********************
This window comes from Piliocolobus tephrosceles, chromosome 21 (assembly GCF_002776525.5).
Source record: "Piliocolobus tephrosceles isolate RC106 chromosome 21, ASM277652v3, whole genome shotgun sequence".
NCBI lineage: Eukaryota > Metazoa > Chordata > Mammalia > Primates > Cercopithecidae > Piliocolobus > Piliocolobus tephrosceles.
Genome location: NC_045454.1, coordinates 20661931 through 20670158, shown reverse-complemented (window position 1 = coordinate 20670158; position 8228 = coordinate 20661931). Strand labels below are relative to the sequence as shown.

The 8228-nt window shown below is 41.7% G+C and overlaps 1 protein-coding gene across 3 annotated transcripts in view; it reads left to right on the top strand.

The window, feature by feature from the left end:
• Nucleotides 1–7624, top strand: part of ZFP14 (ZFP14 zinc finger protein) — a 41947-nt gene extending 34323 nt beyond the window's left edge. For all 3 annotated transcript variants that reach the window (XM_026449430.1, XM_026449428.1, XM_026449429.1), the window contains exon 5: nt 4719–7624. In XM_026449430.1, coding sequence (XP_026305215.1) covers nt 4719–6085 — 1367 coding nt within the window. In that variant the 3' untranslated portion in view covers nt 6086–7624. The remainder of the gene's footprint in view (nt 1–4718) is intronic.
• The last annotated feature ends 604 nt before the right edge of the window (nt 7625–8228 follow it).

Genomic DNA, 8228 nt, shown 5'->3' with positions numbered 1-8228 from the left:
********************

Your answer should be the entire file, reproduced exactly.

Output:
This window comes from Piliocolobus tephrosceles, chromosome 21 (assembly GCF_002776525.5).
Source record: "Piliocolobus tephrosceles isolate RC106 chromosome 21, ASM277652v3, whole genome shotgun sequence".
NCBI lineage: Eukaryota > Metazoa > Chordata > Mammalia > Primates > Cercopithecidae > Piliocolobus > Piliocolobus tephrosceles.
Genome location: NC_045454.1, coordinates 20661931 through 20670158, shown reverse-complemented (window position 1 = coordinate 20670158; position 8228 = coordinate 20661931). Strand labels below are relative to the sequence as shown.

The 8228-nt window shown below is 41.7% G+C and overlaps 1 protein-coding gene across 3 annotated transcripts in view; it reads left to right on the top strand.

The window, feature by feature from the left end:
• Nucleotides 1–7624, top strand: part of ZFP14 (ZFP14 zinc finger protein) — a 41947-nt gene extending 34323 nt beyond the window's left edge. For all 3 annotated transcript variants that reach the window (XM_026449430.1, XM_026449428.1, XM_026449429.1), the window contains exon 5: nt 4719–7624. In XM_026449430.1, coding sequence (XP_026305215.1) covers nt 4719–6085 — 1367 coding nt within the window. In that variant the 3' untranslated portion in view covers nt 6086–7624. The remainder of the gene's footprint in view (nt 1–4718) is intronic.
• The last annotated feature ends 604 nt before the right edge of the window (nt 7625–8228 follow it).

Genomic DNA, 8228 nt, shown 5'->3' with positions numbered 1-8228 from the left: